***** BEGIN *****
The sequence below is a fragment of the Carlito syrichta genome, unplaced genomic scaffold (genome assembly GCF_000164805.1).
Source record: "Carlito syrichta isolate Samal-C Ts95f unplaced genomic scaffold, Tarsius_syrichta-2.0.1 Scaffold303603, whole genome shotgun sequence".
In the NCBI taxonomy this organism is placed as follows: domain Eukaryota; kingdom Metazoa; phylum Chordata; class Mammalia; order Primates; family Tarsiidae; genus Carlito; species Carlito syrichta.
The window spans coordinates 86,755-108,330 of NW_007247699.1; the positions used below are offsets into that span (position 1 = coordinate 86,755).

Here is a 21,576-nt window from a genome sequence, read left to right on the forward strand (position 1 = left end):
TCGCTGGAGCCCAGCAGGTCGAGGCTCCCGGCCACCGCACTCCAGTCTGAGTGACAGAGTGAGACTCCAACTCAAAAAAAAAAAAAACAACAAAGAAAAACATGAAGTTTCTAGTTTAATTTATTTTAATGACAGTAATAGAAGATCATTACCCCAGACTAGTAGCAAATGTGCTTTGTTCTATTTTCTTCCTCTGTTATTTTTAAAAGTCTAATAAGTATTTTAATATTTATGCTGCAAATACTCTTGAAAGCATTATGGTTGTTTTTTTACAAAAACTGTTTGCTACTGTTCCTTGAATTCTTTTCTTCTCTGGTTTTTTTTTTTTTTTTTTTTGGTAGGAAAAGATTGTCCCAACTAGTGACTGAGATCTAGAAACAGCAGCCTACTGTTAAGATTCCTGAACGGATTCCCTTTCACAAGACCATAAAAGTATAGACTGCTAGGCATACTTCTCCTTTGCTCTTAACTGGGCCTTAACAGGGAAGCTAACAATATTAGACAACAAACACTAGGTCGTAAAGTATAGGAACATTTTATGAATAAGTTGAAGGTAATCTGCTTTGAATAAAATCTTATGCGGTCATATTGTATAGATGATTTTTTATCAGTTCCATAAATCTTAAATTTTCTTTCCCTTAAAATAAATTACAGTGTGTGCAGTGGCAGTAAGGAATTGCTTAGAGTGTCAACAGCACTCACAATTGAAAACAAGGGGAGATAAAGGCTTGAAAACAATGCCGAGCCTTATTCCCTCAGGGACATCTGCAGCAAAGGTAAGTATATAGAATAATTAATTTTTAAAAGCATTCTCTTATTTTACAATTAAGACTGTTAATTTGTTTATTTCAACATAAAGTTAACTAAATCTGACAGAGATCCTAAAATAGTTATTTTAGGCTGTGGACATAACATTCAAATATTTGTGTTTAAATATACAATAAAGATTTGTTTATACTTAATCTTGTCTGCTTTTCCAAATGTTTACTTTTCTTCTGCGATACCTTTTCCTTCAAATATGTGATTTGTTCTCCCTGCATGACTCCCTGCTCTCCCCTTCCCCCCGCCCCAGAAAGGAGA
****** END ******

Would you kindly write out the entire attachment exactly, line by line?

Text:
The sequence below is a fragment of the Carlito syrichta genome, unplaced genomic scaffold (genome assembly GCF_000164805.1).
Source record: "Carlito syrichta isolate Samal-C Ts95f unplaced genomic scaffold, Tarsius_syrichta-2.0.1 Scaffold303603, whole genome shotgun sequence".
In the NCBI taxonomy this organism is placed as follows: domain Eukaryota; kingdom Metazoa; phylum Chordata; class Mammalia; order Primates; family Tarsiidae; genus Carlito; species Carlito syrichta.
The window spans coordinates 86,755-108,330 of NW_007247699.1; the positions used below are offsets into that span (position 1 = coordinate 86,755).

Here is a 21,576-nt window from a genome sequence, read left to right on the forward strand (position 1 = left end):
TCGCTGGAGCCCAGCAGGTCGAGGCTCCCGGCCACCGCACTCCAGTCTGAGTGACAGAGTGAGACTCCAACTCAAAAAAAAAAAAAACAACAAAGAAAAACATGAAGTTTCTAGTTTAATTTATTTTAATGACAGTAATAGAAGATCATTACCCCAGACTAGTAGCAAATGTGCTTTGTTCTATTTTCTTCCTCTGTTATTTTTAAAAGTCTAATAAGTATTTTAATATTTATGCTGCAAATACTCTTGAAAGCATTATGGTTGTTTTTTTACAAAAACTGTTTGCTACTGTTCCTTGAATTCTTTTCTTCTCTGGTTTTTTTTTTTTTTTTTTTTGGTAGGAAAAGATTGTCCCAACTAGTGACTGAGATCTAGAAACAGCAGCCTACTGTTAAGATTCCTGAACGGATTCCCTTTCACAAGACCATAAAAGTATAGACTGCTAGGCATACTTCTCCTTTGCTCTTAACTGGGCCTTAACAGGGAAGCTAACAATATTAGACAACAAACACTAGGTCGTAAAGTATAGGAACATTTTATGAATAAGTTGAAGGTAATCTGCTTTGAATAAAATCTTATGCGGTCATATTGTATAGATGATTTTTTATCAGTTCCATAAATCTTAAATTTTCTTTCCCTTAAAATAAATTACAGTGTGTGCAGTGGCAGTAAGGAATTGCTTAGAGTGTCAACAGCACTCACAATTGAAAACAAGGGGAGATAAAGGCTTGAAAACAATGCCGAGCCTTATTCCCTCAGGGACATCTGCAGCAAAGGTAAGTATATAGAATAATTAATTTTTAAAAGCATTCTCTTATTTTACAATTAAGACTGTTAATTTGTTTATTTCAACATAAAGTTAACTAAATCTGACAGAGATCCTAAAATAGTTATTTTAGGCTGTGGACATAACATTCAAATATTTGTGTTTAAATATACAATAAAGATTTGTTTATACTTAATCTTGTCTGCTTTTCCAAATGTTTACTTTTCTTCTGCGATACCTTTTCCTTCAAATATGTGATTTGTTCTCCCTGCATGACTCCCTGCTCTCCCCTTCCCCCCGCCCCAGAAAGGAGA